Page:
CHL Update: Spuds Down Rhinos, Claim Second Straight Crown

This year’s CHL playoffs had a… familiar ring to them.  Three of the four playoff teams also made it last season.  (Only the Halifax Atlantics were newcomers.)  In the Finals, the Idaho Spuds faced off against the Virginia Rhinos for the second straight season.  Just like last season, the series lasted 6 games.  And just like last season, the Spuds emerged victorious, claiming their second consecutive Howard Trophy.

“This is the way to do it!” said Spuds C Dale Wilcox, shouting to be heard over the booming music in the victorious locker room.  “Go all the way and then have a big party.  I’m ready to do this every year!”

Idaho came into the Finals as the favored team, but they knew that the series would be no cakewalk and that the Rhinos would give them a battle.  “There’s a reason why Virginia makes the Finals every year,” said Spuds coach Gilbert McCoyne before the series started.  “They know how to bring their game up a level when it counts.  I know we’re going to have our hands full.”

The Rhinos showed in Game 1 that they would be no pushovers.  They walked into Treasure Valley Arena and muzzled Idaho’s roaring offense.  They limited the Spuds to just 25 shots, and goalie Quentin Chislic turned them all aside.  Second-period scores by RW Hank Diehl and LW Errol Garner were enough to deliver Virginia a 2-0 victory.  The home team was eager to get even in Game 2, which turned out to be something of a defensive chess match.  D Jackson Creed finally got the Spuds on the board in the series midway through the first period, and RW Dylan Alizarin added a power-play marker early in the second to double the lead.  C Ron Yaeckel struck back for Virginia later in the second, but the Rhinos’ offense sputtered after that (they managed only 19 shots in the contest) and they went on to lose 2-1.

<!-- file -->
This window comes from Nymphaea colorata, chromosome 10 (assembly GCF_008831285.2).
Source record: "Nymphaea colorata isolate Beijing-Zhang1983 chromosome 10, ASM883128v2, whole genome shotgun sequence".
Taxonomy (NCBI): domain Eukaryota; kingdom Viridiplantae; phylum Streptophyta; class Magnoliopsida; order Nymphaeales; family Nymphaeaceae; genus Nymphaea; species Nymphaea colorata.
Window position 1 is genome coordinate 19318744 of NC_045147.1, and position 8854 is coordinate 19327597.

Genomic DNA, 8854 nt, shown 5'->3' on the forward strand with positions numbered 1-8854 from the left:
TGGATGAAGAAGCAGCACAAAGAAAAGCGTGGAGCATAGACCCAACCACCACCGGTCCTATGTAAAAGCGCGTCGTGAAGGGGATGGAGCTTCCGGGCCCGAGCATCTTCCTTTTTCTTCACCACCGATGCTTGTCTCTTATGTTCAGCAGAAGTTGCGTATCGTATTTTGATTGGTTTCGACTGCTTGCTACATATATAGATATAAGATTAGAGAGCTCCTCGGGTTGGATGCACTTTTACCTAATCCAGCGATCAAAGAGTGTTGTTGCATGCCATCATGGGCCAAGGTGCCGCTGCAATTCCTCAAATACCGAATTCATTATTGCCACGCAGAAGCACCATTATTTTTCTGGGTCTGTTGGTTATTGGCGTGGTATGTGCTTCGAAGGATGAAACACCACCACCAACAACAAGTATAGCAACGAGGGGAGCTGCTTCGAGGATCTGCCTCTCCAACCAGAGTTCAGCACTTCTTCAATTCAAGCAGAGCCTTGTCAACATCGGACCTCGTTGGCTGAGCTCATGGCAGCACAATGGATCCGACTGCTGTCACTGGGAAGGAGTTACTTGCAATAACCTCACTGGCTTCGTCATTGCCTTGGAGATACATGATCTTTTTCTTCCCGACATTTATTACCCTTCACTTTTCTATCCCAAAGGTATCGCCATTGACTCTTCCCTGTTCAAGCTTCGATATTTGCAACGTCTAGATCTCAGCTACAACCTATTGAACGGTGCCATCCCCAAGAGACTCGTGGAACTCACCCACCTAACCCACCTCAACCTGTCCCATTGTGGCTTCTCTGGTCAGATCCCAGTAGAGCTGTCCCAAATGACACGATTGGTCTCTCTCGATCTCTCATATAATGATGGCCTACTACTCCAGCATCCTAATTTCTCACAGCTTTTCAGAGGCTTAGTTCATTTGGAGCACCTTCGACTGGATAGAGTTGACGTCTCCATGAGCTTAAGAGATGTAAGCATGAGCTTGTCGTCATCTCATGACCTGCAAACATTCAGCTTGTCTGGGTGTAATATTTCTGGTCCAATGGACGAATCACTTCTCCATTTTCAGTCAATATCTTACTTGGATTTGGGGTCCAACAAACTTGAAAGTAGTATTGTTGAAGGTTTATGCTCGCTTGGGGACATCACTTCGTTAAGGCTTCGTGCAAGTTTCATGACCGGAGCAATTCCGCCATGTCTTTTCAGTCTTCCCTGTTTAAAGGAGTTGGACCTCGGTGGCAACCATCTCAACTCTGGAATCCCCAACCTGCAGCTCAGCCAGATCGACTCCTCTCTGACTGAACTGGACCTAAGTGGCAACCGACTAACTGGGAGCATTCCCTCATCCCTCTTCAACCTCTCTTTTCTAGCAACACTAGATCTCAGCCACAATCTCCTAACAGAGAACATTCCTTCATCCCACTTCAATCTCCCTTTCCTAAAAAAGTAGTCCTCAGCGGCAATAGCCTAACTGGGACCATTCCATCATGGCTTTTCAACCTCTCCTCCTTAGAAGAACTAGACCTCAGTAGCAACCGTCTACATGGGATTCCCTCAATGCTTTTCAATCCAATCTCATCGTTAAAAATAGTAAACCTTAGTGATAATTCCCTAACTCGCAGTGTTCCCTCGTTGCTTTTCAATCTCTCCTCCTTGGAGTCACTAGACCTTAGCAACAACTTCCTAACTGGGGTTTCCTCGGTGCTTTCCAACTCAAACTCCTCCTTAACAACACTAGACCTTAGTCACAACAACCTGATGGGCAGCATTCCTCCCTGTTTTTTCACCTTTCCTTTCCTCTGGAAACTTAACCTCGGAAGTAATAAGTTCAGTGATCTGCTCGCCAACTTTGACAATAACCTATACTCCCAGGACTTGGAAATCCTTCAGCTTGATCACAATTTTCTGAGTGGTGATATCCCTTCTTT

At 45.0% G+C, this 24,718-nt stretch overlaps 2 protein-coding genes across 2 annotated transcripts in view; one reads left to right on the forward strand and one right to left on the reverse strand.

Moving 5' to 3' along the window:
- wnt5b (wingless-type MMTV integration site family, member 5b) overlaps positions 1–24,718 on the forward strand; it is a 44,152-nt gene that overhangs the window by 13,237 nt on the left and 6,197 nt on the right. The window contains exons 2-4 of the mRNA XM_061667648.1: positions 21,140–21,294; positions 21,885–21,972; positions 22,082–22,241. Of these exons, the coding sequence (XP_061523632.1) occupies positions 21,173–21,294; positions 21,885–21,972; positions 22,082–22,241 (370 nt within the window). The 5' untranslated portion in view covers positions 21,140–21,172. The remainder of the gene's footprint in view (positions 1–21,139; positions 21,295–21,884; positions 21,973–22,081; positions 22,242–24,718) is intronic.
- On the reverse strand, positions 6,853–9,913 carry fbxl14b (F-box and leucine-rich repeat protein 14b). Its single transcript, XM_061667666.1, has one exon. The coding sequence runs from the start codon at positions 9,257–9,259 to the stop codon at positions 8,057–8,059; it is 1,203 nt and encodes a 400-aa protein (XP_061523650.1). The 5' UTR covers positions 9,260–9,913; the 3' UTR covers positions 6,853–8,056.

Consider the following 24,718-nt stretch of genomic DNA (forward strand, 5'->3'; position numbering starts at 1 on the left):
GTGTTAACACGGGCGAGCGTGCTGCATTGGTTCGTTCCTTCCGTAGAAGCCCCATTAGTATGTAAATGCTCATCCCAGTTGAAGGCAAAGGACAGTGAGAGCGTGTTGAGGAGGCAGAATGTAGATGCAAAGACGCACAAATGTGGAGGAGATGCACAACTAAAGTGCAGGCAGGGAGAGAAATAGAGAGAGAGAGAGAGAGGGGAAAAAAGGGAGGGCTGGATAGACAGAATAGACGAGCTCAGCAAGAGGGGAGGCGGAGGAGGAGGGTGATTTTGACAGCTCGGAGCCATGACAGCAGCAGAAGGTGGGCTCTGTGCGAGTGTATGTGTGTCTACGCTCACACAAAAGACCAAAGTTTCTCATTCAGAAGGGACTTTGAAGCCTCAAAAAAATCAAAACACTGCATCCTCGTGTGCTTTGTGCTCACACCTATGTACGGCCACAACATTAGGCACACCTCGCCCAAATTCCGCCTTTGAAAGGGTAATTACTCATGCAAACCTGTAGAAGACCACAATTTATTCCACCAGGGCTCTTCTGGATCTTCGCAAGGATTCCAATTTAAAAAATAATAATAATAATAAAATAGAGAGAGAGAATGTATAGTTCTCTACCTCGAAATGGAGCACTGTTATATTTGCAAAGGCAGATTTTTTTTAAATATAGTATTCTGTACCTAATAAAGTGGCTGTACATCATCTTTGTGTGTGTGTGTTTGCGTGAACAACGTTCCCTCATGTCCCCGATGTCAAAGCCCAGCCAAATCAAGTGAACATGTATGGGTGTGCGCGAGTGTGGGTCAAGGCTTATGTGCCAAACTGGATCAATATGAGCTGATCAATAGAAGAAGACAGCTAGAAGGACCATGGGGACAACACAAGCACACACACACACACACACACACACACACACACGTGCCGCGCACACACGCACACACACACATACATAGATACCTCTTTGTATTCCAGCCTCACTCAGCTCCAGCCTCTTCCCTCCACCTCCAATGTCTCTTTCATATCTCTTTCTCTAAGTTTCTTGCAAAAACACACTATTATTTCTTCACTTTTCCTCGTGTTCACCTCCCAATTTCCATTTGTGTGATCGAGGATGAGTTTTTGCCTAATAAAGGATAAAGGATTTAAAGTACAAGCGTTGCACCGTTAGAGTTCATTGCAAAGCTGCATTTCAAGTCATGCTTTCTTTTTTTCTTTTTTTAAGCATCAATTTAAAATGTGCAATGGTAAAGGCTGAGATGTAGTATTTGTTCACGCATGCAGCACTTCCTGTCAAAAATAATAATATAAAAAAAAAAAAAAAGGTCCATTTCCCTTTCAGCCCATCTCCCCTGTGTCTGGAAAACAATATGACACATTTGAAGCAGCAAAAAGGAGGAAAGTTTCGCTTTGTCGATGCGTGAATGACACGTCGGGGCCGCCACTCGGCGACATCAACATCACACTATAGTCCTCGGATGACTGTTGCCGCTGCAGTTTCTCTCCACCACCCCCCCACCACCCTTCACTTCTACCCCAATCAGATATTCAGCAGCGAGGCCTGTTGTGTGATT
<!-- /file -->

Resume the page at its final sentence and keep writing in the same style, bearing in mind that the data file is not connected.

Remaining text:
The action shifted to the Tidewater for the next three games.  In Game 3, the pace picked up and both offenses got their opportunities.  The Rhinos took the early lead on a power-play score from D Graham Bellinger.  But Idaho overturned that lead early in the second, as RW Trace Walker and D Geoff Moultrie scored just over a minute apart.   Goalie Kelvin White slammed the door from there, stopping 34 Virginia shots to secure the Spuds’ 2-1 victory.  Game 4 wound up going to overtime, as Idaho LW Terry Cresson scored on the man advantage early in the third to even the score.  In the extra session, Idaho had numerous opportunities to take control of the series, but Chislic made one ten-bell save after another to keep the Rhinos in it.  (He had 10 saves in overtime, and 34 for the game.)  Finally, just over 14 minutes into overtime, Bellinger scored his second goal of the game to give Virginia a 3-2 win and even the series.

LW Zane Skandalakis, who had been one of the Rhinos’ leading regular-season scorers, finally returned from injury for Game 5, and it seemed like the series momentum might be shifting in favor of the underdogs.  But Idaho scored three times in the first five minutes of the third period to break open a tie game.  Virginia battled back, with a goal by Yaeckel and another by D Valeri Nistrumov with under five minutes remaining, but they couldn’t come up with the equalizer, and fell 5-4 to move within one game of elimination.